In America's first Web-driven election, campaign videos made by ordinary people--not campaigns or the news media--grabbed most of the attention
Why do Internet boosters continue to confuse social networking with art?
The only one way Tuesday's vote will be protected is if citizens show up at the polls with cameras, note pads, cell phones and lawyers.
Self-appointed Internet cops are forcing accountability for the dirtiest tricks in politics.
Politics ain't beanbag, but the thuggishness of McCain and Palin and their conservative media enablers have infected our political discourse.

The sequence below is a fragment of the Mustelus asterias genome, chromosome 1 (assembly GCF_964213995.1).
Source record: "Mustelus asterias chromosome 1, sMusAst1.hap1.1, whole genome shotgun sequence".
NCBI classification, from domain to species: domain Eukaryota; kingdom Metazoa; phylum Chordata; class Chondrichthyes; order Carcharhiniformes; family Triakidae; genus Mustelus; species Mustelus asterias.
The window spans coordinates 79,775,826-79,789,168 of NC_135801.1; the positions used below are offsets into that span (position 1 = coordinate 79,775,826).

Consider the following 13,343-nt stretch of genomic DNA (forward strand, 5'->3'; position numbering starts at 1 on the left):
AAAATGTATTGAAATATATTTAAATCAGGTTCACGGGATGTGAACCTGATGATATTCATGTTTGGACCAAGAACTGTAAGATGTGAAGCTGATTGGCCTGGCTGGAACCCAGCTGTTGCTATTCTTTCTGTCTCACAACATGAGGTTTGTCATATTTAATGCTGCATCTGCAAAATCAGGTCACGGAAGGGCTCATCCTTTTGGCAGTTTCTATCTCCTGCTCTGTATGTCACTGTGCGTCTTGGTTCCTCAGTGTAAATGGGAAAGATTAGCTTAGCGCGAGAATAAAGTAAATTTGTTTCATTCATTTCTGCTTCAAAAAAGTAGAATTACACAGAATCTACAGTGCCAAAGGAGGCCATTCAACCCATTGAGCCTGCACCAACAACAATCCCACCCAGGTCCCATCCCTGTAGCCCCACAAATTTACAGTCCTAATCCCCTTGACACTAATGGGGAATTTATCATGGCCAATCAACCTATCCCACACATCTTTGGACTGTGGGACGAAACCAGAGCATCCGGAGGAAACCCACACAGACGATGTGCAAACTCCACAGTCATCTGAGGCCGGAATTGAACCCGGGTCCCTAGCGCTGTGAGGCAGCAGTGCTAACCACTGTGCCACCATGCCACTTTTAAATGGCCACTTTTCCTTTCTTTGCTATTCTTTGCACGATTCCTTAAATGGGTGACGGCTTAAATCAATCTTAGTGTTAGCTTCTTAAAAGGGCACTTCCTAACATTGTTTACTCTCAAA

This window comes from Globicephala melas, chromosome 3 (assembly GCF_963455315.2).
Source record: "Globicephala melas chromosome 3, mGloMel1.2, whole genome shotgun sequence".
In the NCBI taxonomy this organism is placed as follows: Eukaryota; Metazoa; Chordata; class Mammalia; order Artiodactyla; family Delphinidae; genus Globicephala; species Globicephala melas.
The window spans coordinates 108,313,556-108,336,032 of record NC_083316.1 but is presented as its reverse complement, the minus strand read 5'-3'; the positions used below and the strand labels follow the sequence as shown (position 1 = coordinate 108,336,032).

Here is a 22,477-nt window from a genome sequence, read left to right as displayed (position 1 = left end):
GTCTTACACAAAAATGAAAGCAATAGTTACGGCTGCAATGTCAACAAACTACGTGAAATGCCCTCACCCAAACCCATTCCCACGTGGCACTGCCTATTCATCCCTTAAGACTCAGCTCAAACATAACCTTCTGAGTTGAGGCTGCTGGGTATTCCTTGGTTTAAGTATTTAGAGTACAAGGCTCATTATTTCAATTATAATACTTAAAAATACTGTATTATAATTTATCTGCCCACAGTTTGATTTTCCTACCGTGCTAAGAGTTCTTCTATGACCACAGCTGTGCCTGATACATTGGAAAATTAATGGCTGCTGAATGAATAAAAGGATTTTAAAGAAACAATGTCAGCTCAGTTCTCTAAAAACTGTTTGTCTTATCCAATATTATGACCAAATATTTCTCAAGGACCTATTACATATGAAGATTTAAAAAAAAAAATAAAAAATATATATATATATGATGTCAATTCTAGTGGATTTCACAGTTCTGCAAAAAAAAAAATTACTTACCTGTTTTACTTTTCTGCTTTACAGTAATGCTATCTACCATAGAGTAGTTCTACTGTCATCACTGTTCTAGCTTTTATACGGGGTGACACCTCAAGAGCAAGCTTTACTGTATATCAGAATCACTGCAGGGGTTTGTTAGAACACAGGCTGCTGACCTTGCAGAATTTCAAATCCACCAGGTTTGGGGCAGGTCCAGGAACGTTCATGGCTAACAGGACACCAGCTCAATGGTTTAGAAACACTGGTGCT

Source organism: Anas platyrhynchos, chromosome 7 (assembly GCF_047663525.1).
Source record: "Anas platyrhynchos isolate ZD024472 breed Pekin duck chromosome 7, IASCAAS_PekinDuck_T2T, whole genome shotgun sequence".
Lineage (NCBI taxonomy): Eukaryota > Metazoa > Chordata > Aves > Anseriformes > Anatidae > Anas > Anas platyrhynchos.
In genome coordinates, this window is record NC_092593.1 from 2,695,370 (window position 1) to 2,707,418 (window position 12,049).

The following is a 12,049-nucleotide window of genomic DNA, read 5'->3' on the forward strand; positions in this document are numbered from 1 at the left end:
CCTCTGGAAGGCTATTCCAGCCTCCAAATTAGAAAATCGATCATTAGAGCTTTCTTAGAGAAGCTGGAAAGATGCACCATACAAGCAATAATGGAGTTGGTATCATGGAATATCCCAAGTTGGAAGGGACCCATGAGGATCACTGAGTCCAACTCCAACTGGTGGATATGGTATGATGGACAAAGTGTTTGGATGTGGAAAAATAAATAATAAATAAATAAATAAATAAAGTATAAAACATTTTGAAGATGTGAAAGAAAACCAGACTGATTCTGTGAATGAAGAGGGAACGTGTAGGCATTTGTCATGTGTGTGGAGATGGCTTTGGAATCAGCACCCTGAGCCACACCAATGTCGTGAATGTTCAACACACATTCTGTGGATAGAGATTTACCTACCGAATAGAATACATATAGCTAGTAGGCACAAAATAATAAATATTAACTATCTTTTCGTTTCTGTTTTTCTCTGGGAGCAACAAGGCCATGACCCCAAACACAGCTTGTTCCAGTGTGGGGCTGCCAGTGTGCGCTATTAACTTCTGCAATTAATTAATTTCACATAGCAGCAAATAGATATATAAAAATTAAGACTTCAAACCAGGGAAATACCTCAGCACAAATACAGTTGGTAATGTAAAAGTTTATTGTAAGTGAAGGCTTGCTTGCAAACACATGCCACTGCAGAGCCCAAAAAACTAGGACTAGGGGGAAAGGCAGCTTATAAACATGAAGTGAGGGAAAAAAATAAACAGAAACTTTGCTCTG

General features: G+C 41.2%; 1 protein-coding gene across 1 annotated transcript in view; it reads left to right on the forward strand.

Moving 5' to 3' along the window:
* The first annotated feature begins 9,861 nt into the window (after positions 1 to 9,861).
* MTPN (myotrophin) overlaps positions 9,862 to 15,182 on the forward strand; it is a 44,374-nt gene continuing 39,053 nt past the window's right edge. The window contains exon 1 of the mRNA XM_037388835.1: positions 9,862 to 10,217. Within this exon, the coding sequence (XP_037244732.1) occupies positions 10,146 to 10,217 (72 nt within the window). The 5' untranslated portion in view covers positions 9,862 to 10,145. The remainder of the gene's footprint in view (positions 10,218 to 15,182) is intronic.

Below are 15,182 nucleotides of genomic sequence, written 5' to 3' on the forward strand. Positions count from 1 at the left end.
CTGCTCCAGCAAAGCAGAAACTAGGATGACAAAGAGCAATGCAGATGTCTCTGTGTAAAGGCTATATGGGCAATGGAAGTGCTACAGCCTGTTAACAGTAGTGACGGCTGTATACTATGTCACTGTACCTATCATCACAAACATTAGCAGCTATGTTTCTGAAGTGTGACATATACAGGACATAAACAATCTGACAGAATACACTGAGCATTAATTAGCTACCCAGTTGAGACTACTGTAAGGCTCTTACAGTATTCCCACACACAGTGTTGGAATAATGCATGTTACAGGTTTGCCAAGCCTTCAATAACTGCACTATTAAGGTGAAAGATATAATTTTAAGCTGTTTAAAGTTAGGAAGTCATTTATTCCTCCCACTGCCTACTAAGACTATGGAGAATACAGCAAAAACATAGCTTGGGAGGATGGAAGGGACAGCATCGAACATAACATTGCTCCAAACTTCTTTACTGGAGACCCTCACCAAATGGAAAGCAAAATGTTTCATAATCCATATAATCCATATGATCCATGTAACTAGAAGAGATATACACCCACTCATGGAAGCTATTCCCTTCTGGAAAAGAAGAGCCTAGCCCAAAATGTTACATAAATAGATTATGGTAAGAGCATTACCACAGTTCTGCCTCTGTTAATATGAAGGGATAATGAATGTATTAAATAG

With a surge of angry e-mail that sent Congressional servers into meltdown, taxpayers stormed their way into the bailout debate.
Every major Democratic player came to Texas to engage with online activists who have been key to their success. So why do netroots continue to be cast as angry and estranged?
Minority journalists are discovering new opportunities--and the same old barriers--online.
It's given voice to a new silent majority--and made a few enemies. Now what?
More than 200 bloggers, human rights activists, writers, journalists, hackers and IT experts have joined the fight against censorship on the web.